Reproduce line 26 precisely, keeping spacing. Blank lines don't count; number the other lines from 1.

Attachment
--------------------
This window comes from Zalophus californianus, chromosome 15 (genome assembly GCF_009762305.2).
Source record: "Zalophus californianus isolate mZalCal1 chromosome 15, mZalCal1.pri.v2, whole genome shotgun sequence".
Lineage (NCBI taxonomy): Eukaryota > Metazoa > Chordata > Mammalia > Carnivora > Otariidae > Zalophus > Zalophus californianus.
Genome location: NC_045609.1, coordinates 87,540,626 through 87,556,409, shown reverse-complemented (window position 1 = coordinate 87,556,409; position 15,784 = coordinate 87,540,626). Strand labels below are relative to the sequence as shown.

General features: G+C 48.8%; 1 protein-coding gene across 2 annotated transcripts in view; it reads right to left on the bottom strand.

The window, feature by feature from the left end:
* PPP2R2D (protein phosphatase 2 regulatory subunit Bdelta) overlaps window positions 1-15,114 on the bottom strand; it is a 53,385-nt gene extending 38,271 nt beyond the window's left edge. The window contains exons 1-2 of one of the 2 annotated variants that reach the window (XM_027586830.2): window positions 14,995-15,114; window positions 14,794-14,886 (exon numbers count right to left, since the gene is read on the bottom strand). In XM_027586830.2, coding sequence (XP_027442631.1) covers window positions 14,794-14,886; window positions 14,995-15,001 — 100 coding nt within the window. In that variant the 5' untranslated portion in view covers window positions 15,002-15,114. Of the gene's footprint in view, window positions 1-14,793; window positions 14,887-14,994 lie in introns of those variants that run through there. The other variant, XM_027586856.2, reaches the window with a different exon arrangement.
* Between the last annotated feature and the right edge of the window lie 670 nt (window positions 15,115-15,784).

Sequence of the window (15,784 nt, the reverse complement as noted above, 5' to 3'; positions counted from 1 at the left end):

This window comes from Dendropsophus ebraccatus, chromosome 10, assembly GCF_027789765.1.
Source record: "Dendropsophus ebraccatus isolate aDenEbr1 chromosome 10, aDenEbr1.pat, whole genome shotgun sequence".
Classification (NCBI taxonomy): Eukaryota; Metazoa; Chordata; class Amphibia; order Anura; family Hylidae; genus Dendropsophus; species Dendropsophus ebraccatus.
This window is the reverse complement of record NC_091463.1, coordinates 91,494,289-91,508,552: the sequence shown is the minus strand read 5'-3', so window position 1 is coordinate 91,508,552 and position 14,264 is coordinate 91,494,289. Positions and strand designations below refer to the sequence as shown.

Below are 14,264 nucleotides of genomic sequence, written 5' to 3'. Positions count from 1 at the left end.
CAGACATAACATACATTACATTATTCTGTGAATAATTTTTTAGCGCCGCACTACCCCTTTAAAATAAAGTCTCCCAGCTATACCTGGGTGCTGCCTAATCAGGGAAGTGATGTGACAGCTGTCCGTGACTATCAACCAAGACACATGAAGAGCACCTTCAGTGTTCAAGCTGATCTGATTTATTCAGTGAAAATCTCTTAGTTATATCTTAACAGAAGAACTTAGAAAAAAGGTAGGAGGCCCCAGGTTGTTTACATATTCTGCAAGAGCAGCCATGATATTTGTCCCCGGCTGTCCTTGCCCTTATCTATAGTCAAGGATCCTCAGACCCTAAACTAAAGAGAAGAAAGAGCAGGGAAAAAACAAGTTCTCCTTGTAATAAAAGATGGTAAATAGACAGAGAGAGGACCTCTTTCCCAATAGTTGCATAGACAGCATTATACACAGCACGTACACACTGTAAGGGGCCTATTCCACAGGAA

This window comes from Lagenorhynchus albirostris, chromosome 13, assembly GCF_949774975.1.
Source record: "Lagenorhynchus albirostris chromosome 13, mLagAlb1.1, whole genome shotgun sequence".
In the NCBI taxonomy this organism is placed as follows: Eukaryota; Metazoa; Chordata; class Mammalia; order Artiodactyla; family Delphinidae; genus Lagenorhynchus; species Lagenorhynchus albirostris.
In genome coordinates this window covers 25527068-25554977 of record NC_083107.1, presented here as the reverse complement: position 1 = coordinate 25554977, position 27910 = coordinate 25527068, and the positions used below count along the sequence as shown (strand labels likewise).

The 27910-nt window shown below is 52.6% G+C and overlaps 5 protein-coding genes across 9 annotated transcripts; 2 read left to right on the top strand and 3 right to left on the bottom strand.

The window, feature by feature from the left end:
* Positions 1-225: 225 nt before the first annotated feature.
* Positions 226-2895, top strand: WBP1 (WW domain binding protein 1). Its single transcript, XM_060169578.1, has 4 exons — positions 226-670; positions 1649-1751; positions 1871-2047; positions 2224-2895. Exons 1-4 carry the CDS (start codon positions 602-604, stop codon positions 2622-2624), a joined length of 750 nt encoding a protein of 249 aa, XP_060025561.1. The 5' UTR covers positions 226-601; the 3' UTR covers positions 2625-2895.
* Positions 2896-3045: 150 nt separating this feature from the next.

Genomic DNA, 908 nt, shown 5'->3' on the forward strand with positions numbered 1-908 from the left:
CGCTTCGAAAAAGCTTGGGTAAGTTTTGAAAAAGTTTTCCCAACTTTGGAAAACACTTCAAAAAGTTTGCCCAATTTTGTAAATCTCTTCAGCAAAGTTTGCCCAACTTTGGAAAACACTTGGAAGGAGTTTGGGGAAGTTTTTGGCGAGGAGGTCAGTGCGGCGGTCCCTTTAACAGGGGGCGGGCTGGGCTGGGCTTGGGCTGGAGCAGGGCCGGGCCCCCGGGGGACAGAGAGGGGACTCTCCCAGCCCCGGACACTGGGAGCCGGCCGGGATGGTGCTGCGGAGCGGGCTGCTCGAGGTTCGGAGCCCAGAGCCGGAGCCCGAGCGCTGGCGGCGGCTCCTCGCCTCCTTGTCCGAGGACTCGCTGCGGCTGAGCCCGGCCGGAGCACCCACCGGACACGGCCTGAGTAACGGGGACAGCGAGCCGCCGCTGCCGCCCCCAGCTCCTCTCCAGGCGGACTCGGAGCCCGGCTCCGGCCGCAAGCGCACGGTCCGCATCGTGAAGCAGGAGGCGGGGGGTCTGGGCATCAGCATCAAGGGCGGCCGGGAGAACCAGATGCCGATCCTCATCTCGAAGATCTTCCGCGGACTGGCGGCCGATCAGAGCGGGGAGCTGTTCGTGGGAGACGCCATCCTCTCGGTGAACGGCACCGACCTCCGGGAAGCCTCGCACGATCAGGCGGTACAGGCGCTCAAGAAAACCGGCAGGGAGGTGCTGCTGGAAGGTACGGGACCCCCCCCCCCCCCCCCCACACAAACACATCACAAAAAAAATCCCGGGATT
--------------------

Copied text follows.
CGCTTCGAAAAAGCTTGGGTAAGTTTTGAAAAAGTTTTCCCAACTTTGGAAAACACTTCAAAAAGTTTGCCCAATTTTGTAAATCTCTTCAGCAAAGTTTGCCCAACTTTGGAAAACACTTGGAAGGAGTTTGGGGAAGTTTTTGGCGAGGAGGTCAGTGCGGCGGTCCCTTTAACAGGGGGCGGGCTGGGCTGGGCTTGGGCTGGAGCAGGGCCGGGCCCCCGGGGGACAGAGAGGGGACTCTCCCAGCCCCGGACACTGGGAGCCGGCCGGGATGGTGCTGCGGAGCGGGCTGCTCGAGGTTCGGAGCCCAGAGCCGGAGCCCGAGCGCTGGCGGCGGCTCCTCGCCTCCTTGTCCGAGGACTCGCTGCGGCTGAGCCCGGCCGGAGCACCCACCGGACACGGCCTGAGTAACGGGGACAGCGAGCCGCCGCTGCCGCCCCCAGCTCCTCTCCAGGCGGACTCGGAGCCCGGCTCCGGCCGCAAGCGCACGGTCCGCATCGTGAAGCAGGAGGCGGGGGGTCTGGGCATCAGCATCAAGGGCGGCCGGGAGAACCAGATGCCGATCCTCATCTCGAAGATCTTCCGCGGACTGGCGGCCGATCAGAGCGGGGAGCTGTTCGTGGGAGACGCCATCCTCTCGGTGAACGGCACCGACCTCCGGGAAGCCTCGCACGATCAGGCGGTACAGGCGCTCAAGAAAACCGGCAGGGAGGTGCTGCTGGAAGGTACGGGACCCCCCCCCCCCCCCCCCACACAAACACATCACAAAAAAAATCCCGGGATT